Leaks published last week by an international collaboration of journalists revealed how Canary Wharf-based, British bank, HSBC – one of the largest banks in the world – helped wealthy clients evade hundreds of millions of pounds worth of tax.
David Leigh, one of the journalists who worked on the investigation and published the documents in The Guardian, told EastLondonLines: “The information about tax evasion shows that there is a big contrast between the law for the rich and the law for the poor”.
The thousands of pages of data were obtained by a team of journalists from 45 countries, all members of The International Consortium of International Journalists (ICIJ). The papers unearthed details on 8,884 HSBC UK clients who were helped by the bank to avoid approximately $21.7bn.
In the UK, the bank’s headquarters are based in Tower Hamlets, one of the boroughs in London with a huge inequality between low-income and high-income citizens.
“People who live in Tower Hamlets, who cheat on benefits, get arrested and put in prison for very small amounts of money by the Government, whereas HSBC is there in the borough serving wealthy clients who have a Swiss bank account. If they are found out, [evading tax] nothing bad happens to them, they just have to pay and their name is kept secret”.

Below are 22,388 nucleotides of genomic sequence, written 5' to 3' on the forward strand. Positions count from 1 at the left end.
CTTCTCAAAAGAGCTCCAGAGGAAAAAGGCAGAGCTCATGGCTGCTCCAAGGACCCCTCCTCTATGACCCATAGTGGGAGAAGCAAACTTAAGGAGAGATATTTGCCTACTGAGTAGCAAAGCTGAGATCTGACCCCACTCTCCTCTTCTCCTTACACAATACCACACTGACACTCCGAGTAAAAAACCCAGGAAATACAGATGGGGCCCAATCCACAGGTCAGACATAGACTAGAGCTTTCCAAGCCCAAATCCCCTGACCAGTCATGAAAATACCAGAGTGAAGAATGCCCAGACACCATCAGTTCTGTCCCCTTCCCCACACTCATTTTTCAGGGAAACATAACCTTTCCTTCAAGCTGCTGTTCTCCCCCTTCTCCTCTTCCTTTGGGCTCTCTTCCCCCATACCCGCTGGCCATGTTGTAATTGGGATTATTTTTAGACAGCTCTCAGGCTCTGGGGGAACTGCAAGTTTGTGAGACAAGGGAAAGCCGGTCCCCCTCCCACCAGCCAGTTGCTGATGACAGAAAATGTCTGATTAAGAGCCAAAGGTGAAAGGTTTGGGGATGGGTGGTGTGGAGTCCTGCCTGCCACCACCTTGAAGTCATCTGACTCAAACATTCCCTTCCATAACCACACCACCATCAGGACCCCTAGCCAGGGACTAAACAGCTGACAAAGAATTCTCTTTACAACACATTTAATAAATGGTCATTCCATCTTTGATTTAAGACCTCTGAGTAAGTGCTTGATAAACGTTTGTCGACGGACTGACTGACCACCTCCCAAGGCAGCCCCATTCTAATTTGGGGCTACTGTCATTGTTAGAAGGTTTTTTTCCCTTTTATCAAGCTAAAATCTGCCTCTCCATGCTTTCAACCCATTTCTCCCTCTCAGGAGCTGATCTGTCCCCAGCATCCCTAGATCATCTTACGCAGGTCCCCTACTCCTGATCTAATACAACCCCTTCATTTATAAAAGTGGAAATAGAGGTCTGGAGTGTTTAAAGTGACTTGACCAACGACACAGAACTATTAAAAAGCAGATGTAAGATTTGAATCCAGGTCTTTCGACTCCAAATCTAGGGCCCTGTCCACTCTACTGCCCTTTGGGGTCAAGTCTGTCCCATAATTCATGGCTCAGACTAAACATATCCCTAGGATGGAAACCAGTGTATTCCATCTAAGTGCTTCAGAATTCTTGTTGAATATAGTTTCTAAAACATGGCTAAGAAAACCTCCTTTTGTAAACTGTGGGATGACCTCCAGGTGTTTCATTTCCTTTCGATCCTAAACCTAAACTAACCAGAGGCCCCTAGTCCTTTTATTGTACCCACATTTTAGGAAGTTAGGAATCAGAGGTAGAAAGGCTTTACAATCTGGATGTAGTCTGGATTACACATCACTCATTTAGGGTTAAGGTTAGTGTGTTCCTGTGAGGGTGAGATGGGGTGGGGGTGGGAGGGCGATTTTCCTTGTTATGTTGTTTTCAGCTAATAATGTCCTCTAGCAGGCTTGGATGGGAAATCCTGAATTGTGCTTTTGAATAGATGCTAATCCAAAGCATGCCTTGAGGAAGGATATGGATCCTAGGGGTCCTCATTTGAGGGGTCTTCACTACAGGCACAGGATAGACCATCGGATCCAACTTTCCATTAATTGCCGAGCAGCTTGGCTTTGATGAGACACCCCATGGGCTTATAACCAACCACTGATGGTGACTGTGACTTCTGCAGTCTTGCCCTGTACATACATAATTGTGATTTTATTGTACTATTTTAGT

The ICIJ revelation of the names of thousands of accounts maintained by the bank for criminal, traffickers, tax dodgers, politicians and celebrities has focused attention on “the criminal misbehaviour of the HSBC”, explained Leigh. “The action is starting. For the first time the bank itself is under an investigation and I think this is a big step forward”, he added.
But the investigation has also shown how big business tries to manipulate the press as well as the tax system. Leigh explained how HSBC tried to stop The Guardian publishing the secret leaks. “They tried to use the law. They threatened they will go to court to prevent us from publishing. And the only reason that we were able to publish [is that] we were protected because we had this international collaboration” with the journalists.
In the end the case was covered by all the newspapers and media organisations in the UK, except The Telegraph. “It was a great mystery”, said Mr Leigh. There have been subsequent allegations, denied by the Telegraph that it watered down its coverage because HSBC threatened to withdraw advertising.
Leigh added: “HSBC tried to do the same with us. When we started to investigate they suspended the advertising with The Guardian so it was like a threat if you carry on.”
Video by Claudia Niubo Fe, Morgan Lisenhoff and Gehan Bashumailah